All these factors make Atlanta an attractive place for property investors.
“There are very high occupancy rates and demand is incredible,” said Mike Overley, director of single-family rentals at Mynd. More than 80 percent of the jobs that were lost during the pandemic are back, in fields as diverse as technology, services and sales, he added.
Overley worries that the city may be too popular for its own good.
“Prices are up to unhealthy levels,” he said. “Affordability is a concern. If you want to be close to town, you’re going to have to pay for it.”
But one of the city’s strong suits, according to Overley, is its ability to attract people from all over. “It’s such a melting pot here,” he said. “You see it when you go to a sporting event in town. There are people wearing jerseys from cities all over the country.”
Sprawl and traffic are the downsides of growth
Challenges for the Atlanta region include improving its transportation options, mainly by expanding the Metro Atlanta Rapid Transit Authority (MARTA), the bus and rail network that serves the area. Efforts to build more rail lines have run into local opposition in the suburbs, where most people rely on cars.
Regional planning runs into roadblocks, Zanaty said, because there is a “balkanization of jurisdictions” with metro Atlanta encompassing some 28 counties and 140 cities, give or take. Georgia has some of the smallest counties in the country.
“Getting alignment around a broad strategy is pretty hard,” he said.
One upshot of this lack of regional planning is that there is a dearth of affordable housing near the area’s job centers. And with more development — something like 33,000 housing starts a year — traffic and sprawl are ongoing concerns.
A bright spot in the Atlanta market, according to Overley, is the gentrification of the southern part of the metro area, which is divided from the north by I-20, an interstate that travels east to west. Previously, this area had issues with crime and subpar schools, both of which have seen improvements.
“The south side of Atlanta is picking up some steam,” Overley said. Meanwhile, “northwest Atlanta is going crazy with the areas that have been redeveloped.”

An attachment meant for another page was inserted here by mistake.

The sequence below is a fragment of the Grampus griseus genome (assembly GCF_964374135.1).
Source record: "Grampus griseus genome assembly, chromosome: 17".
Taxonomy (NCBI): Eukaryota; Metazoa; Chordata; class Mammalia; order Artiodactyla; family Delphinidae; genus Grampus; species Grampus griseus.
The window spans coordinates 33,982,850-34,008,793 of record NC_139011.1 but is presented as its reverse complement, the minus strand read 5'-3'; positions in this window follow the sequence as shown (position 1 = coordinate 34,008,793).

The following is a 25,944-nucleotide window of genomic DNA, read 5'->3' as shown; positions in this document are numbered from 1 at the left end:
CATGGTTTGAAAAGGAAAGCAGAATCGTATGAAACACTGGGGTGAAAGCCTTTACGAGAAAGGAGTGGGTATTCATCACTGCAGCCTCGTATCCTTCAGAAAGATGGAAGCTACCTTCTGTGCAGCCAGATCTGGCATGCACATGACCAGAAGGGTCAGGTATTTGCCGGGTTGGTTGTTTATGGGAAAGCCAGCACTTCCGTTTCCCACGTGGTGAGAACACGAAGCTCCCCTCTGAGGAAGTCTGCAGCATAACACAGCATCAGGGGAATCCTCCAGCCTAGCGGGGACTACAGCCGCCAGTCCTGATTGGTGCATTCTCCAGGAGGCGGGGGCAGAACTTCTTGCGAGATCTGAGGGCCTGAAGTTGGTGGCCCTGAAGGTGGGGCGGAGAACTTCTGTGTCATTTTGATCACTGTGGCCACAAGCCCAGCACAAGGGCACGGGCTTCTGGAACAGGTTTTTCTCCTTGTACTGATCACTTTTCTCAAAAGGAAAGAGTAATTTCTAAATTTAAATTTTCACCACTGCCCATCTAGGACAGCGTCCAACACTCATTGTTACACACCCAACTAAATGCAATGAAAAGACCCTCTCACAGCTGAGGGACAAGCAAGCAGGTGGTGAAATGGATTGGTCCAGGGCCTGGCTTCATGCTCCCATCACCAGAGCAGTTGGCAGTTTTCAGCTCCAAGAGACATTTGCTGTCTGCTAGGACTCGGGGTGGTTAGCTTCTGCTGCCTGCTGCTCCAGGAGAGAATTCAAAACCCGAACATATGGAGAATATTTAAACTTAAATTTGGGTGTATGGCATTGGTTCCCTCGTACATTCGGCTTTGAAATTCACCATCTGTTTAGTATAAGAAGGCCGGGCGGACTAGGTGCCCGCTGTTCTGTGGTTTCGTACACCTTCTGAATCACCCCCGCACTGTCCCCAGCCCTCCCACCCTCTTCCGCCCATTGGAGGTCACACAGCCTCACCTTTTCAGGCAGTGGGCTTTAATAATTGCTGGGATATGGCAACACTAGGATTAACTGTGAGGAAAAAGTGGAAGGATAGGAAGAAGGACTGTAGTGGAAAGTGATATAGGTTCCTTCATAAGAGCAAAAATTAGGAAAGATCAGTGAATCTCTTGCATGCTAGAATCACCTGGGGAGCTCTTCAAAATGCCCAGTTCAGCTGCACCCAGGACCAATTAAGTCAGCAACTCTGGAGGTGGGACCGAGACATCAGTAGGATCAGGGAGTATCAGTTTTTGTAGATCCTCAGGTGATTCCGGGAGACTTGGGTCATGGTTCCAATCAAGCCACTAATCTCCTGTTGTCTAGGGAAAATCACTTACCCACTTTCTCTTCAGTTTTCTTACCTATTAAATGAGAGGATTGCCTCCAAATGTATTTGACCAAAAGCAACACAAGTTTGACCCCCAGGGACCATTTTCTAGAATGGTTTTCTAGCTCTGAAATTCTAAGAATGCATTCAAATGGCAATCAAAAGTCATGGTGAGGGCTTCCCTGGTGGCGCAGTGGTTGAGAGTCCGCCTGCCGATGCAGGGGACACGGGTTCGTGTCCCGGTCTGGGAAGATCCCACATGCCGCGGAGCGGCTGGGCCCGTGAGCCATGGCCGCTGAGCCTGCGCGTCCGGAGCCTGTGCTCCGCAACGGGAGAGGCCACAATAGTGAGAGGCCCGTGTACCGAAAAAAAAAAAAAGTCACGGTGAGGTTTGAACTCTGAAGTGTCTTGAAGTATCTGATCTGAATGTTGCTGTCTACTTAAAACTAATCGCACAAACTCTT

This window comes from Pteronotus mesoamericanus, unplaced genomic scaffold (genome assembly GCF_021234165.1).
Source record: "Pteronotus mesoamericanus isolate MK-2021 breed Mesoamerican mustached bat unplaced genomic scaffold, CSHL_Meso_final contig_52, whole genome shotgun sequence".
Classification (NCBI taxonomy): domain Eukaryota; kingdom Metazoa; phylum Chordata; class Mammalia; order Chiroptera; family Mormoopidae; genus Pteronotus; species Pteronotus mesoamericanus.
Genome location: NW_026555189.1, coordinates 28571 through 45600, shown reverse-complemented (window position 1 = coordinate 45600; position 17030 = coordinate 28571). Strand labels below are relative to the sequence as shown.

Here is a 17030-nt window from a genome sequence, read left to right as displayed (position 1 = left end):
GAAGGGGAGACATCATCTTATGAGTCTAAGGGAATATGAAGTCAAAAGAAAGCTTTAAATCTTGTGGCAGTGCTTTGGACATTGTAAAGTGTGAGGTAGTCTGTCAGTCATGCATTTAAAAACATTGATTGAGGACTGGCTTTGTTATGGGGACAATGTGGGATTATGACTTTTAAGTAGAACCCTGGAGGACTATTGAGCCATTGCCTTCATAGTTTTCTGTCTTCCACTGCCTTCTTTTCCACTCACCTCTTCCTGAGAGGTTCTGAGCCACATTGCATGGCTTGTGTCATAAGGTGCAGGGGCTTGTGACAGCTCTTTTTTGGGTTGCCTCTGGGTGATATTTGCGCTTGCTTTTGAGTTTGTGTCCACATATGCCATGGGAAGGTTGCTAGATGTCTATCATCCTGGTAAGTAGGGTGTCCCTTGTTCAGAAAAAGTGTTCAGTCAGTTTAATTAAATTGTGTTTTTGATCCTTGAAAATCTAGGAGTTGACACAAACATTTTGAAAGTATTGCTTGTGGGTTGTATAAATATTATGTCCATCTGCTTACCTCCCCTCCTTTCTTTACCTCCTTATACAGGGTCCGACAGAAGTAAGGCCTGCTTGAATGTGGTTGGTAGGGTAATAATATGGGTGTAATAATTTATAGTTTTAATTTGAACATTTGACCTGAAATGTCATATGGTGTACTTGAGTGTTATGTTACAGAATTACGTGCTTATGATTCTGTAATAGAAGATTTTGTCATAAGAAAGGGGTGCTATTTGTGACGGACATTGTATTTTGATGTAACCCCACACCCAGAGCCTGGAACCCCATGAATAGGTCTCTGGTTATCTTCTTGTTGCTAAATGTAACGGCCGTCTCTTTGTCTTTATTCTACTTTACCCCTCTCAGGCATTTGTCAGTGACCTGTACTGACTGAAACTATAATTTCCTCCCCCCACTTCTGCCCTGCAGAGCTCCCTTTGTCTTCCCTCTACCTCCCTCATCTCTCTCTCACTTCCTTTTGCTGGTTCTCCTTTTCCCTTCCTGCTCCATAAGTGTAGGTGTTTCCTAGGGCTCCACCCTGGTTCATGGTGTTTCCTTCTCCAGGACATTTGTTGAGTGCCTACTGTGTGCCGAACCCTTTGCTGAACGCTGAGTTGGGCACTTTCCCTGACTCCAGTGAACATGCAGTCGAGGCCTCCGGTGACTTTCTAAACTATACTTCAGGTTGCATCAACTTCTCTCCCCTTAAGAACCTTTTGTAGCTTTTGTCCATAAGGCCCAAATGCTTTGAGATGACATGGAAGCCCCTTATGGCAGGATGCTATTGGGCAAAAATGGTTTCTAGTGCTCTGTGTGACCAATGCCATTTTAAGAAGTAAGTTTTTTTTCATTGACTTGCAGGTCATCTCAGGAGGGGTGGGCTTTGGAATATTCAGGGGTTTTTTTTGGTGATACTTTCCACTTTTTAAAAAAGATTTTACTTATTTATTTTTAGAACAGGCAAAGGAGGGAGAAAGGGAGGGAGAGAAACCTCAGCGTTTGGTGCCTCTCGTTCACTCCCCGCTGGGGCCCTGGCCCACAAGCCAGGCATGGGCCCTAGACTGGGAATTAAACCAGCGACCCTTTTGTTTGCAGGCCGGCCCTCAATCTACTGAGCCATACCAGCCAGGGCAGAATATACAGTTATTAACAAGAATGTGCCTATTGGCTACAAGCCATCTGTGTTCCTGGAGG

And with housing prices on the rise, the rental market is looking more attractive to many Atlanta transplants. Since the city has no natural boundaries, like a mountain range or a coast, it will keep growing outward as new residents arrive.
Challenges ahead for the city and the state
Like many other big American cities, Atlanta is struggling with an increase in violent crime, including a 58 percent increase in homicides last year. Researchers attribute part of this nationwide trend to the strain wrought by the pandemic on at-risk urban residents, and its impact on the courts and police departments. The crime wave was cited as factoring in the decision of Mayor Keisha Lance Bottoms not to run again, which she announced in May. (She said it did not play a role). Both challengers for the mayor’s post, Felicia Moore, the City Council president, and Sharon Gay, a lawyer, have made fighting crime central to their campaigns. (Crime levels in American cities are well below historical highs in the late 1980s and early 1990s. There were 157 homicides in Atlanta in 2020, up from 99 in 2019. Homicides peaked at 246 in 1989.)
Georgia’s new election law, signed by Governor Brian Kemp on March 25, did cause a backlash among corporate CEO’s and led Major League Baseball to relocate its All-Star game in July from Atlanta to Coors Field in Denver. Large corporations located in Atlanta, including Coca-Cola, Home Depot and Delta Airlines, offered statements in support of voting rights but initially said little about the law specifically. The law spurred a group of 72 black executives to sign a letter calling on all of corporate America to publicly and directly oppose new laws that would restrict the rights of black voters.
The law imposes new voter ID requirements for absentee ballots, empowers state officials to take over local elections boards, limits the use of ballot drop boxes and makes it a crime to approach voters in line to give them food and water.
Court challenges of the law loom, and the U.S. Justice Department has sued the state of Georgia. With an election for governor coming up in 2022, and a state that went for Democrats in both Senate races in January, the struggle over the election law is ongoing. But so far it appears that it has not directly affected Atlanta’s business friendly atmosphere.